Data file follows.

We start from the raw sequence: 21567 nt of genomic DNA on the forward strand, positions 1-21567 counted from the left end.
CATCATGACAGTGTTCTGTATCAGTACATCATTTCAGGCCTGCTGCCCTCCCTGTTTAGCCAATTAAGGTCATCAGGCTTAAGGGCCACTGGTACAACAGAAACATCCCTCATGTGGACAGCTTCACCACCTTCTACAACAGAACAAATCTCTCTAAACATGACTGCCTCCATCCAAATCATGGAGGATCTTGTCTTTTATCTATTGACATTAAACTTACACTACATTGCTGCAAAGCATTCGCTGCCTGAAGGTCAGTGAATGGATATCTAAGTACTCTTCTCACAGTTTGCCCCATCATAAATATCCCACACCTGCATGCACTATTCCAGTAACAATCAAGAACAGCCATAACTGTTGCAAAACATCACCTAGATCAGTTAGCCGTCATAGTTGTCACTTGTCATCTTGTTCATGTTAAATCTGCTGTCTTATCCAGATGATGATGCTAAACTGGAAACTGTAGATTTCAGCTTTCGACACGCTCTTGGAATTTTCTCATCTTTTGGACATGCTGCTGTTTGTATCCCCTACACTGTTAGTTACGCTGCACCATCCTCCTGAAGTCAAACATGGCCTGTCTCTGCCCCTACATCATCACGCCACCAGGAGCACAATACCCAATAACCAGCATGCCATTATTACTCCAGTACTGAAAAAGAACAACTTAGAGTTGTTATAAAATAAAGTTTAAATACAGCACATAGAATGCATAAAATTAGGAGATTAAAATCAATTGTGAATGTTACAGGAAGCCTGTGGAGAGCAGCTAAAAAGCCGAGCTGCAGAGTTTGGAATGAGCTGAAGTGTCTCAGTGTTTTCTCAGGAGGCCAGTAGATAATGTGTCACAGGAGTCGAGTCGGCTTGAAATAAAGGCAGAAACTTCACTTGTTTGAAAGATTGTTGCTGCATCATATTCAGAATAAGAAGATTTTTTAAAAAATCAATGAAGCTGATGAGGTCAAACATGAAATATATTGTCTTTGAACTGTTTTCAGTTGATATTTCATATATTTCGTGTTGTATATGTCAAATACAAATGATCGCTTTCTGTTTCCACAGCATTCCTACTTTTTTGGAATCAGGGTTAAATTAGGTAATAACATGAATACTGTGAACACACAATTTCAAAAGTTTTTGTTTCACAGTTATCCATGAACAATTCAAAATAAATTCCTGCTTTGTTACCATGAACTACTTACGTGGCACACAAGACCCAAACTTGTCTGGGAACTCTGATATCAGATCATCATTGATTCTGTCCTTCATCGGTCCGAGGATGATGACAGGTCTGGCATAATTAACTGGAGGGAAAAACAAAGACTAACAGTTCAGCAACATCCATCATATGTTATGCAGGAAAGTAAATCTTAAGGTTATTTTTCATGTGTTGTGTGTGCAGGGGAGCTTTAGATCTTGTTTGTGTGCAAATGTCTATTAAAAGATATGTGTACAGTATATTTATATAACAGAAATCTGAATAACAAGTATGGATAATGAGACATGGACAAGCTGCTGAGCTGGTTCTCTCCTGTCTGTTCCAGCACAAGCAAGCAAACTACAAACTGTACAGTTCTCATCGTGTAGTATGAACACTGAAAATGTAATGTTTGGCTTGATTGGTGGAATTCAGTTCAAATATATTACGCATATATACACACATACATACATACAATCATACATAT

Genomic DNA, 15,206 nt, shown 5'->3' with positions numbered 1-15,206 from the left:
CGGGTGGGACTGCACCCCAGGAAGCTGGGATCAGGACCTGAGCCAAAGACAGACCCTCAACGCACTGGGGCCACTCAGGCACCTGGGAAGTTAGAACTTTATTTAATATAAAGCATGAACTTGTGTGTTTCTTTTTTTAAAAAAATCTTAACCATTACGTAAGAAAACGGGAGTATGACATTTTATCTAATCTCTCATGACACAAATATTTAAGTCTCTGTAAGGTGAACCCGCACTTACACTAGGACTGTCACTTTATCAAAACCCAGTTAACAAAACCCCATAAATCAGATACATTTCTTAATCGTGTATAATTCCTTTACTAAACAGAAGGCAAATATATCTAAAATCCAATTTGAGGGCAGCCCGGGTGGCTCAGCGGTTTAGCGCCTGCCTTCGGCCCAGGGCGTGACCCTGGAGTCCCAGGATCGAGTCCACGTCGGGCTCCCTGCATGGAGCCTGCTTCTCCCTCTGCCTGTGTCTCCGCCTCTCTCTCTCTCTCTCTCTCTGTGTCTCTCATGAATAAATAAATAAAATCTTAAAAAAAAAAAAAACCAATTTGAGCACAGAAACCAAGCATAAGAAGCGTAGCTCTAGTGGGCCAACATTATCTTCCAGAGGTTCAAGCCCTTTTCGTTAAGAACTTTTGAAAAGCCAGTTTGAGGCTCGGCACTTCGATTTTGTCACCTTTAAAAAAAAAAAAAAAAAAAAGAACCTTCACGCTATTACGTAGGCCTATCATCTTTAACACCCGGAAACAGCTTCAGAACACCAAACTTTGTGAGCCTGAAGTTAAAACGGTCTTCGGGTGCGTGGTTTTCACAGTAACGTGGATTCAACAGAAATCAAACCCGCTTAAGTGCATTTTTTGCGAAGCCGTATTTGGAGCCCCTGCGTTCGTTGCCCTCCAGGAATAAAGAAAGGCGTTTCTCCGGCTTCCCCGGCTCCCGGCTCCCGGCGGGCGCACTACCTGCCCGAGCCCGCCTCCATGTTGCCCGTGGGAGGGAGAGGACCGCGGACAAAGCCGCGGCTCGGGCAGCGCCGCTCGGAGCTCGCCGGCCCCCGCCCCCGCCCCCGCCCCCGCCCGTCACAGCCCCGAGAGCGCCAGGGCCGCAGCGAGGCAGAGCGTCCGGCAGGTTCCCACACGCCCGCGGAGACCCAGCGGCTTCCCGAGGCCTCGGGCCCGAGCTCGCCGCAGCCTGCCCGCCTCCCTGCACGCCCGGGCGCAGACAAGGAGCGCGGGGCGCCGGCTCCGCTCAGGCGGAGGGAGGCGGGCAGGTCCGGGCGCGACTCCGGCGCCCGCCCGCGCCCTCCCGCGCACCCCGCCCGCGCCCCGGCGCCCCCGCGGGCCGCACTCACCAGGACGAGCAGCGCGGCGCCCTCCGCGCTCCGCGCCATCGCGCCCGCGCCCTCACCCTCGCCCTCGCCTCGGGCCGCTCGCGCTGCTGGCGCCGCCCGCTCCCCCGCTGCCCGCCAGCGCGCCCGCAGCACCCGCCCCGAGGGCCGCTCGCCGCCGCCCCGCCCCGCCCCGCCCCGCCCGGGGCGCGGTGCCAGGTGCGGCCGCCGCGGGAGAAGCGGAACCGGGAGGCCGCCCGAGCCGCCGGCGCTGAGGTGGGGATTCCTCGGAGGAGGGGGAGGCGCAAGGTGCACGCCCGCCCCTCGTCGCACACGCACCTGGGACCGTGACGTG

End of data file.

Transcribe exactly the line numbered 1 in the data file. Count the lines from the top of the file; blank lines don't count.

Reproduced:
We start from the raw sequence: 21567 nt of genomic DNA on the forward strand, positions 1-21567 counted from the left end.